Because he’d met his mother, Gladys. Looking young and slim, she’d talked to him in the way she had when he’d been twelve years old and she’d encouraged him to get a guitar for his birthday instead of the bicycle or hunting rifle he’d really wanted.

‘You could play it when you sing, and you know people like to hear your singing,’ she’d reminded him. Then she’d left, and he’d found himself unable to follow.

The doctor smiled as the singer told him of the encounter. ‘Your mother passed on many years ago, Elvis,’ he said. ‘The stuff we had to give you when you came in can cause hallucinations for a little while. It was just a dream. It’ll pass.’

But it hadn’t been a dream to Elvis. From the day his mother had died when he’d been 23, he’d never doubted that they would meet again. Seeing her had been a near-death experience. But she’d sent him back. Why?

He puzzled over the mystery for several weeks as the doctors went through their tasks of helping his heart repair itself while beginning a detoxification programme on his other badly damaged organs. Naturally his father and cousins, current and past girlfriends and some of the guys who worked for him, came to visit.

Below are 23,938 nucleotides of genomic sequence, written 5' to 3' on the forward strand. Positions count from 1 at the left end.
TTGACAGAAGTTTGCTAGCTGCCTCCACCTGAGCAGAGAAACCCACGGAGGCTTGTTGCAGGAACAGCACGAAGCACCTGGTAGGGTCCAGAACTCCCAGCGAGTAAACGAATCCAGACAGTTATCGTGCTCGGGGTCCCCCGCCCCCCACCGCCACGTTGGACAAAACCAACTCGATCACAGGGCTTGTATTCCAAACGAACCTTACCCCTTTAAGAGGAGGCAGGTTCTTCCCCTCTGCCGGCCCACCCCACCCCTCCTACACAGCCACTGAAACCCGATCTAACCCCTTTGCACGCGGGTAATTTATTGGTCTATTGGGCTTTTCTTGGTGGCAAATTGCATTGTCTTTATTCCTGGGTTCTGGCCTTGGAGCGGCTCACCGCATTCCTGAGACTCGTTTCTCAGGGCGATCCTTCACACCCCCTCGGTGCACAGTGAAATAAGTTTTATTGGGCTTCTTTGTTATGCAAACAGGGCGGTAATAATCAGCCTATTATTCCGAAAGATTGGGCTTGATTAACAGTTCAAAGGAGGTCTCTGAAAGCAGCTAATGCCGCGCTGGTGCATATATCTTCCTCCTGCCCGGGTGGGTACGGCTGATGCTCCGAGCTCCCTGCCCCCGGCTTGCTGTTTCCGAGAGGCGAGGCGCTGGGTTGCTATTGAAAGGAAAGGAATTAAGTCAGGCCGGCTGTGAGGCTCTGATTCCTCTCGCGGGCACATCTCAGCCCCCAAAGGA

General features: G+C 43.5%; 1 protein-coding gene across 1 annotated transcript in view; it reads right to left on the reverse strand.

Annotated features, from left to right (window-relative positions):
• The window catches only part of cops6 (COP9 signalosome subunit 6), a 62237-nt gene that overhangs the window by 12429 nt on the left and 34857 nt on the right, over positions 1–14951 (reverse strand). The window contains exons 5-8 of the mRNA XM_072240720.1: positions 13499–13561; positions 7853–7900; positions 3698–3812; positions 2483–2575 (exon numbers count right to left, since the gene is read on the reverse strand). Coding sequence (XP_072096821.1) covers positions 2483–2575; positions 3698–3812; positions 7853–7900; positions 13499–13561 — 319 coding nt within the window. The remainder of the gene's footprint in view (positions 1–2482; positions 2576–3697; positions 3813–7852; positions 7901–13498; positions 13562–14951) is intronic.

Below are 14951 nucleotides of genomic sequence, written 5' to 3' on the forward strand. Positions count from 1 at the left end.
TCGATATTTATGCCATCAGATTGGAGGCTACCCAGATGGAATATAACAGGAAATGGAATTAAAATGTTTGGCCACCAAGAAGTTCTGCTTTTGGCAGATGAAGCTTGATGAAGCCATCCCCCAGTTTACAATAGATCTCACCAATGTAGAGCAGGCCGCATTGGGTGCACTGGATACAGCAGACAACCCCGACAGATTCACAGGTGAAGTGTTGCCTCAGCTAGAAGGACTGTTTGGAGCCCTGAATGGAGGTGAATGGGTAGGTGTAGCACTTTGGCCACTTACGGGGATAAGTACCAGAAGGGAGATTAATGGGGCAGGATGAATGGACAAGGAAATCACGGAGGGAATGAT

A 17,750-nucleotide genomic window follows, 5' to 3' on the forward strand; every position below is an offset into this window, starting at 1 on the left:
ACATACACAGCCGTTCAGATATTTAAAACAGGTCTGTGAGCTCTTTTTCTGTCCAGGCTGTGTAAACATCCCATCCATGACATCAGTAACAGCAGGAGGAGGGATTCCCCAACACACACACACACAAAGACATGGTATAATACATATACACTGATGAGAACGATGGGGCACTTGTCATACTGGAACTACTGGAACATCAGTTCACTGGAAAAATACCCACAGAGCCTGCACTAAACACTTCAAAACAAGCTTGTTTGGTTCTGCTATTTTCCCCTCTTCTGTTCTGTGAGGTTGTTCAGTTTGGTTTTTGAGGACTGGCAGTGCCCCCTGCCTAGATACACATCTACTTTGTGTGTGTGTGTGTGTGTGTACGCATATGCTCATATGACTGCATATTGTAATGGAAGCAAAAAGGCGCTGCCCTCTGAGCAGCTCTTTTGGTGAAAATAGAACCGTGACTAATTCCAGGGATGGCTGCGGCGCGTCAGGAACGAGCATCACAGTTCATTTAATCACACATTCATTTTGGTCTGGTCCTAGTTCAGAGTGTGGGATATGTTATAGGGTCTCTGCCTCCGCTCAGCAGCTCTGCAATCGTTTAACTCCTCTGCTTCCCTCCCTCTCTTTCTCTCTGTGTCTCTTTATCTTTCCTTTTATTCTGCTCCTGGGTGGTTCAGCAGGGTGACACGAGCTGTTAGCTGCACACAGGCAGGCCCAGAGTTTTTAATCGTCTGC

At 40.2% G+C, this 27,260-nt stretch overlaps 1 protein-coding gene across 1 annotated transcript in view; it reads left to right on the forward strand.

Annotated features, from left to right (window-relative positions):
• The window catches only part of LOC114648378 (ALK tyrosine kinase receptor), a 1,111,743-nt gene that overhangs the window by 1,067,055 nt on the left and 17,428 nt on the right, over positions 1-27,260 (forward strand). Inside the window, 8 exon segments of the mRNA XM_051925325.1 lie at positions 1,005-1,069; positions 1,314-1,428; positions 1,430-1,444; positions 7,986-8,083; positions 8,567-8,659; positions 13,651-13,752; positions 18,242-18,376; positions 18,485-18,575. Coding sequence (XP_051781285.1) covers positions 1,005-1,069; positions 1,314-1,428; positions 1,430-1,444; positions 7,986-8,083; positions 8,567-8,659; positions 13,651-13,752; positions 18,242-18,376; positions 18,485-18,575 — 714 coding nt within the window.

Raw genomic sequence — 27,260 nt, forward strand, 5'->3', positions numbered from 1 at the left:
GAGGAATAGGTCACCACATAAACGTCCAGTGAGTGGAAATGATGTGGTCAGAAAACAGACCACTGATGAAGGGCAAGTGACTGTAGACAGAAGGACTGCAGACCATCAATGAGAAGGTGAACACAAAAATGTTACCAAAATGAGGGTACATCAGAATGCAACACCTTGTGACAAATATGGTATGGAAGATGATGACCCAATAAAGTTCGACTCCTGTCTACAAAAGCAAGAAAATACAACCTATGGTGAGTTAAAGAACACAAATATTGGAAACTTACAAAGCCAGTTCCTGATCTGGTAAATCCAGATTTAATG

And it was good to see his ex-wife Priscilla and nine year old Lisa Marie, who flew in from Los Angeles. Priscilla, he couldn’t help but realise, had grown into a very bright, sophisticated woman in the five years since their divorce.

His manager, ‘Colonel’, Tom Parker, came, too – wearing a Hawaiian shirt and pulling some papers out of a plastic document holder and stretching out a hand with a pen in it. Feigning tiredness, Elvis didn’t read or sign the contracts. His mother had never trusted the man, and it was she who was now dominating his thoughts.